photo sharing and upload picture albums photo forums search pictures popular photos photography help login
Compass Marine How To | all galleries >> Welcome To >> Alternators & Voltage Sensing - Why It's Important > No Voltage Sensing At Battery - 1 Hour Charge
previous | next

No Voltage Sensing At Battery - 1 Hour Charge

In order to try and show what the impact can be on a high performance charging system I set up to recreate a scenario I had on a customers boat.

This was a race boat and light and fast was the game. As such the bank was designed to be cycled to approx 35% SOC as opposed to 50% most cruisers would do. The cost of the batteries was not the issue for this owner. Battery weight and getting as much energy back into them, in the shortest time, was the main goal. He chose TPPL AGM's (thin plate pure lead) for their ability to take a high charge current rates yet he was not happy with how long his batteries were staying in bulk.

With a .5C charge capability on-board (.5C = 50% of bank Ah capacity) and Odyssey TPPL AGM batteries he should have been doing better than he was. I ran his alternator in bulk charge and measured a .73V drop from the alternator end to the battery end. Not a good find on a boat demanding the utmost in fast charging.... I fixed this issue by addressing the placement of the voltage sensing wires and beefing up both the positive and negative alternator output wires.. Performance increased, and all was good..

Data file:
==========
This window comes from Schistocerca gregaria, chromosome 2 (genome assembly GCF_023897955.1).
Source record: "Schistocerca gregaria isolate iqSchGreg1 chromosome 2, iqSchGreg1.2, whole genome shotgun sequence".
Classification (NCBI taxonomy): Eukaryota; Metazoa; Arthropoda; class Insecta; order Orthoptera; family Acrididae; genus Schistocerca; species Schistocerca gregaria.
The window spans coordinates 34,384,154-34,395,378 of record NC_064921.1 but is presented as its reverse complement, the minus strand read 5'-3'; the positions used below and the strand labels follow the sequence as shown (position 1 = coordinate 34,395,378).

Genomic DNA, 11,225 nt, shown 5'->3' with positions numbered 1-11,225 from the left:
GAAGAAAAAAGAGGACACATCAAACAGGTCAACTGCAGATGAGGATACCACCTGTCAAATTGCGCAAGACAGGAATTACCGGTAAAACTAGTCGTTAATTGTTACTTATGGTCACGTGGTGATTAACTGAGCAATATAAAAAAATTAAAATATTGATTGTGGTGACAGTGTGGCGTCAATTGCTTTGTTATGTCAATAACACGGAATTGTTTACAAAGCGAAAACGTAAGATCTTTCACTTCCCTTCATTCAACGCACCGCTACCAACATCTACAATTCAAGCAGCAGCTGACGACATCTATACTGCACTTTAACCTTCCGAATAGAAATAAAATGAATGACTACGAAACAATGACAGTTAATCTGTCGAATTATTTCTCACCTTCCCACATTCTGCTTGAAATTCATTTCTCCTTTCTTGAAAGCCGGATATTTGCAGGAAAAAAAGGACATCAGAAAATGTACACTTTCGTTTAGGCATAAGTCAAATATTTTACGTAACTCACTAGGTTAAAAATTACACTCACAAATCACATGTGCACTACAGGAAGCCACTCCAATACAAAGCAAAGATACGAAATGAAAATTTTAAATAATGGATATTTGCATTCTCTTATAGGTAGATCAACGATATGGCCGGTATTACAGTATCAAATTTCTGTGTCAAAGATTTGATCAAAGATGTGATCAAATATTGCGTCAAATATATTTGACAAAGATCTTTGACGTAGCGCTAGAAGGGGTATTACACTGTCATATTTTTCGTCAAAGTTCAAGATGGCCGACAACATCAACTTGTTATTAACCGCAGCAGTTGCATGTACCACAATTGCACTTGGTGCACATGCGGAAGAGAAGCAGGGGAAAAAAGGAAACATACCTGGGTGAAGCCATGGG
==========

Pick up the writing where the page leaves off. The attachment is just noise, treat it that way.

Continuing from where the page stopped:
For this article I took a brand new Odyssey PC2150 battery (Group 31 12V AGM), that I had just tested at 100.2Ah's of capacity at the 20 hour rate.. I then discharged the bank down to 11.85V at 77F and the 20 hour rate of 5A. This left the battery at 35% SOC or about 65% discharged. The battery was then recharged with an approx .7V drop at 50A. I set the charger for a 14.7V absorption voltage. The results are in the graph above. Click on the graph to make it larger.

Points to Ponder:

*In 1 hour of charging, at a .5C charge rate, the battery never exceeded 14.3V.

*At just 14.0V, measured at the battery terminal's, the charger began limiting voltage. When measured at the charger end, it was seeing 14.7V and it began holding the voltage steady.

*Once the voltage is held steady current tapers off and charging speed reductions are happening.

*Maximum bulk time was limited to 30 minutes at 50A, due to the voltage drop. This resulted in just 41.93 Ah's delivered to the battery in the 1 hour recharge period.

other sizes: small medium large auto